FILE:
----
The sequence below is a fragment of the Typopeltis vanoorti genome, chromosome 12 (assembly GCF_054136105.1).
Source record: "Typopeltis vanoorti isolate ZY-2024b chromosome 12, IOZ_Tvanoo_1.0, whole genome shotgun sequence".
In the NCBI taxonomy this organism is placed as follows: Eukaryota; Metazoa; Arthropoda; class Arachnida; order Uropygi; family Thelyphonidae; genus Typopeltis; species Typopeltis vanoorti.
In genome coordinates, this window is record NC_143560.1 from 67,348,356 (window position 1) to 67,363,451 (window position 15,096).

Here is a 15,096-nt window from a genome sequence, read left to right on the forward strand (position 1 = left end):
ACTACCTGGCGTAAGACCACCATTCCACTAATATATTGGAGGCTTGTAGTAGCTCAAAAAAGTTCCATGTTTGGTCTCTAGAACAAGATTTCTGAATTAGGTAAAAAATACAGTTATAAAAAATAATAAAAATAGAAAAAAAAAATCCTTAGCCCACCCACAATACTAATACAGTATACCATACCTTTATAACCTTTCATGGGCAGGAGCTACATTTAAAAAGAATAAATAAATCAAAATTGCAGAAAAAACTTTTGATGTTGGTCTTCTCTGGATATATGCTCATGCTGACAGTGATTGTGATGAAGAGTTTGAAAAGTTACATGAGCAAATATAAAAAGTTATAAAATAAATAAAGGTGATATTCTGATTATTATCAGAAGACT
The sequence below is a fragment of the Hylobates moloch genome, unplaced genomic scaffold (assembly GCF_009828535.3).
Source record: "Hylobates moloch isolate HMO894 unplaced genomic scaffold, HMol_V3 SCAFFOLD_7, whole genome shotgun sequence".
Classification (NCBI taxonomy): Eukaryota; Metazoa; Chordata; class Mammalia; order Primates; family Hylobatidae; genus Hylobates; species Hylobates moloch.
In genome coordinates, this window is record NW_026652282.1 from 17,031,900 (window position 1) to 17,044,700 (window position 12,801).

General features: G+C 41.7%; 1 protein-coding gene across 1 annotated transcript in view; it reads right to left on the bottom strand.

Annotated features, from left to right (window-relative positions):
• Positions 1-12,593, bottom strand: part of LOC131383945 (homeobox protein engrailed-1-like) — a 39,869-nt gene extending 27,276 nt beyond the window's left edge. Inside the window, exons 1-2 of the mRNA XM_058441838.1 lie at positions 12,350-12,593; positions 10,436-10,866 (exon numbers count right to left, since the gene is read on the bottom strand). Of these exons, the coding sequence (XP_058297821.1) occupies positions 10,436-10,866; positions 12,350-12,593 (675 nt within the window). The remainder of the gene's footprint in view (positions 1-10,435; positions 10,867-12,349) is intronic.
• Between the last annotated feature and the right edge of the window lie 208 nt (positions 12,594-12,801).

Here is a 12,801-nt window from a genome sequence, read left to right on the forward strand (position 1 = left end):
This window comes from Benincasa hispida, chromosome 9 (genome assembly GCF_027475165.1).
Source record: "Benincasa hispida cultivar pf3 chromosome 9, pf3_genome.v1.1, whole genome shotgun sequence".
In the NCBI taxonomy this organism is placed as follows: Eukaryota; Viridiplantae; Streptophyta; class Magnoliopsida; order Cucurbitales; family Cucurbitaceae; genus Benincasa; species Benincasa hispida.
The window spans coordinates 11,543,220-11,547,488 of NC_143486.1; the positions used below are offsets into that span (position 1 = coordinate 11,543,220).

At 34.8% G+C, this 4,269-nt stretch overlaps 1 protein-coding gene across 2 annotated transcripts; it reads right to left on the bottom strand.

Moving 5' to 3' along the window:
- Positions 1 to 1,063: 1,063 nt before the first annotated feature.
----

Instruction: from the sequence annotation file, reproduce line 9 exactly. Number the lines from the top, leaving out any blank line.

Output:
Classification (NCBI taxonomy): Eukaryota; Metazoa; Chordata; class Mammalia; order Primates; family Hylobatidae; genus Hylobates; species Hylobates moloch.